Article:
Jun 18, 2019

With antibiotic resistance growing, WHO promotes monitoring tool

Illustration: Sarah Grillo/Axios

Due to the lack of new antibiotics in the pipeline, current drugs must be better monitored and prescribed before the problem of antimicrobial resistance (AMR) reaches a "Titanic" stage, World Health Organization scientists warned Tuesday as they launch a campaign to promote the use of a monitoring tool, AWaRe.

Why it matters: The growing level of superbugs is a potentially "catastrophic" global threat that could have a yearly death toll of 10 million people by 2050. WHO says using AWaRe would be one tool in promoting its goal that 60% of all antibiotics used come from the "access" category of antibiotics, or what's typically thought of as the first or second line of defense.

The backdrop: WHO's essential medicines list divides antibiotics into 3 categories: "access," "watch," and "reserve" with recommendations for when each category should be used.

But, WHO scientists say too many countries either don't have appropriate access to antibiotics or are using antibiotics incorrectly — including for wrong diagnoses, animal husbandry and even plants — causing an increase in AMR.

  • "We need to keep antibiotics working for everyone," which calls for proper monitoring and management of prescriptions, Mariângela Simão, WHO's assistant director general for access to medicines, said in a press briefing.
  • The scientists pointed to the concerning spread of resistant gram-negative bacteria, including Acinetobacter, E. coli and Klebsiella pneumoniae, which often strike hospital patients with problems like pneumonia, bloodstream infections, sepsis, wound or surgical site infections, and meningitis.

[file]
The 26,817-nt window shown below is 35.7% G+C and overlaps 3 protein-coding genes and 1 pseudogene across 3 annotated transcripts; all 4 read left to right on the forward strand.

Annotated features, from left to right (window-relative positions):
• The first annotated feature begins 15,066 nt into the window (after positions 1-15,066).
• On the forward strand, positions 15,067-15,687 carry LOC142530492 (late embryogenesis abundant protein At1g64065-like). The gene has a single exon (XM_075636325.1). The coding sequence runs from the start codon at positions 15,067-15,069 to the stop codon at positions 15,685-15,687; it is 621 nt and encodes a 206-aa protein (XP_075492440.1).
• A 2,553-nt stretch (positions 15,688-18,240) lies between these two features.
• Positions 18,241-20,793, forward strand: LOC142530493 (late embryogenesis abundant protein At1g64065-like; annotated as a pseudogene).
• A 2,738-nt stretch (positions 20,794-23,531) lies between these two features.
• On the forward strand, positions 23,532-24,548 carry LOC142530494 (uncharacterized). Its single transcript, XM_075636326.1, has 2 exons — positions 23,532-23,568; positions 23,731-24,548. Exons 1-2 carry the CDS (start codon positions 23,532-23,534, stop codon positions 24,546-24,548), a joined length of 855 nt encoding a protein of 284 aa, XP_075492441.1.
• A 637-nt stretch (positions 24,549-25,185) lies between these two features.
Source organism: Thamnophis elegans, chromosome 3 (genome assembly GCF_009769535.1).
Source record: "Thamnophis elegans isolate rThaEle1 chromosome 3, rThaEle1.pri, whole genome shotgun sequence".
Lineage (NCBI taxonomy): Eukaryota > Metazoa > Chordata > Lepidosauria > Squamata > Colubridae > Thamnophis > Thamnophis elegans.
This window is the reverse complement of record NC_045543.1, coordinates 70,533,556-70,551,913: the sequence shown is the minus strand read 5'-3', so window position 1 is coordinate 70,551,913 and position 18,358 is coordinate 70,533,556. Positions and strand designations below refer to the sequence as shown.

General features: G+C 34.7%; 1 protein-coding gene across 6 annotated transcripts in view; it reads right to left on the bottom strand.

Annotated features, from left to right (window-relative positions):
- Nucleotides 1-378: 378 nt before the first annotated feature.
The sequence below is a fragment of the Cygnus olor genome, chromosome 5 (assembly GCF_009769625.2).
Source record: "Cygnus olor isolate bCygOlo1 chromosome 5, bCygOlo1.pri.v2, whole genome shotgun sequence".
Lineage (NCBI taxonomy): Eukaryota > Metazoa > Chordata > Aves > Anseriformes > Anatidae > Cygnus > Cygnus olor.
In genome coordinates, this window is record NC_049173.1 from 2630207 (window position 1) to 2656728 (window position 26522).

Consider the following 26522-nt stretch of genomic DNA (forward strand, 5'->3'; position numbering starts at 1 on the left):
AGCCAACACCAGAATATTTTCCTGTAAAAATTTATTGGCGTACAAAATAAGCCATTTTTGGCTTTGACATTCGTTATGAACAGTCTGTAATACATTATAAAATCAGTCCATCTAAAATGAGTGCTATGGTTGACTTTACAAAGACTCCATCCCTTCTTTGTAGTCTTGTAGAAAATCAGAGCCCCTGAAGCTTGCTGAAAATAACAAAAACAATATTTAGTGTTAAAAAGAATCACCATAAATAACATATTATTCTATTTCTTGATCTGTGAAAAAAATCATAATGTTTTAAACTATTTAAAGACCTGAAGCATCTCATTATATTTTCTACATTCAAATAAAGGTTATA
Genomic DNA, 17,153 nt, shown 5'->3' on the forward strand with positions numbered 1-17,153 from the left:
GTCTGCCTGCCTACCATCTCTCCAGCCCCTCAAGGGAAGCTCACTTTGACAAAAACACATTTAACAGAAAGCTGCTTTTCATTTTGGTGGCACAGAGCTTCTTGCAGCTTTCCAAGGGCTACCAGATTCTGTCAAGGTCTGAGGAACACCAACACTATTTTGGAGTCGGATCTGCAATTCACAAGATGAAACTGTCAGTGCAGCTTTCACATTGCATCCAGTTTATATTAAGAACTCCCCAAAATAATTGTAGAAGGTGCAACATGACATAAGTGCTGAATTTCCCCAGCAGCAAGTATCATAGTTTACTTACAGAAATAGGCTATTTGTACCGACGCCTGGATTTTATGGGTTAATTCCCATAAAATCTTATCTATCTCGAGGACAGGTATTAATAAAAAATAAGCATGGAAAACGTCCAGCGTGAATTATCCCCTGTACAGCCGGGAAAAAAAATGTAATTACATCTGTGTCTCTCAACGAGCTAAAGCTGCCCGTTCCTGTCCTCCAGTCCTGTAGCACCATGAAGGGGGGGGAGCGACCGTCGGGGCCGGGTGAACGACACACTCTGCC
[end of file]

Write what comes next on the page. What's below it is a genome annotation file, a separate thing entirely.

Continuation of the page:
• Another problem is the huge gap between low- and middle-income countries in access to effective and appropriate antibiotics. Simão says more than 1 million children die due to treatable pneumonia, likely from lack of access to appropriate antibiotics.

The bottom line: If AMR is not halted, "this will probably lead to a halt in modern medicine as we know it today," says Hanan Balkhy, WHO's assistant director general for antimicrobial resistance.

Go deeper:

Go deeper

Coronavirus dashboard

Illustration: Sarah Grillo/Axios

  1. Global: Total confirmed cases as of 7 p.m. ET: 855,007 — Total deaths: 42,032 — Total recoveries: 176,714.
  2. U.S.: Leads the world in confirmed cases. Total confirmed cases as of 7 p.m. ET: 186,265 — Total deaths: 3,810 — Total recoveries: 6,910.
  3. Business updates: Should you pay your rent or mortgage during the coronavirus pandemic? Find out if you are protected under the CARES Act.
  4. Public health updates: More than 400 long-term care facilities across the U.S. report patients with coronavirus — Older adults and people with underlying health conditions are more at risk, new data shows.
  5. Federal government latest: President Trump said the next two weeks would be "very painful" on Tuesday, with projections indicating the virus could kill 100,000–240,000 Americans. The White House and other institutions are observing several models to help prepare for when COVID-19 is expected to peak in the U.S.
  6. U.S.S. Theodore Roosevelt: Captain of nuclear aircraft carrier docked in Guam pleaded with the U.S. Navy for more resources after more than 100 members of his crew tested positive.
  7. What should I do? Answers about the virus from Axios expertsWhat to know about social distancingQ&A: Minimizing your coronavirus risk.
  8. Other resources: CDC on how to avoid the virus, what to do if you get it.

Subscribe to Mike Allen's Axios AM to follow our coronavirus coverage each morning from your inbox.

White House projects 100,000 to 240,000 U.S. coronavirus deaths

President Trump said at a press briefing on Tuesday that the next two weeks in the U.S. will be "very painful" and that he wants "every American to be prepared for the days that lie ahead," before giving way to Deborah Birx to explain the models informing the White House's new guidance on the coronavirus.

Why it matters: It's a somber new tone from the president that comes after his medical advisers showed him data projecting that the virus could kill 100,000–240,000 Americans — even with strict social distancing guidelines in place.

Go deeperArrowUpdated 1 hour ago - Health

Paying rent in a pandemic

Illustration: Aïda Amer/Axios

For many people who've lost jobs or income because of the coronavirus pandemic, tomorrow presents a stressful decision: Do you pay your rent or mortgage?

Why it matters: The new CARES Act that was signed by President Trump on Friday protects homeowners and renters who are suffering from the response to the coronavirus pandemic — but it's not “a one-size-fits-all policy rulebook,” a congressional aide tells Axios.

Go deeperArrow3 hours ago - Health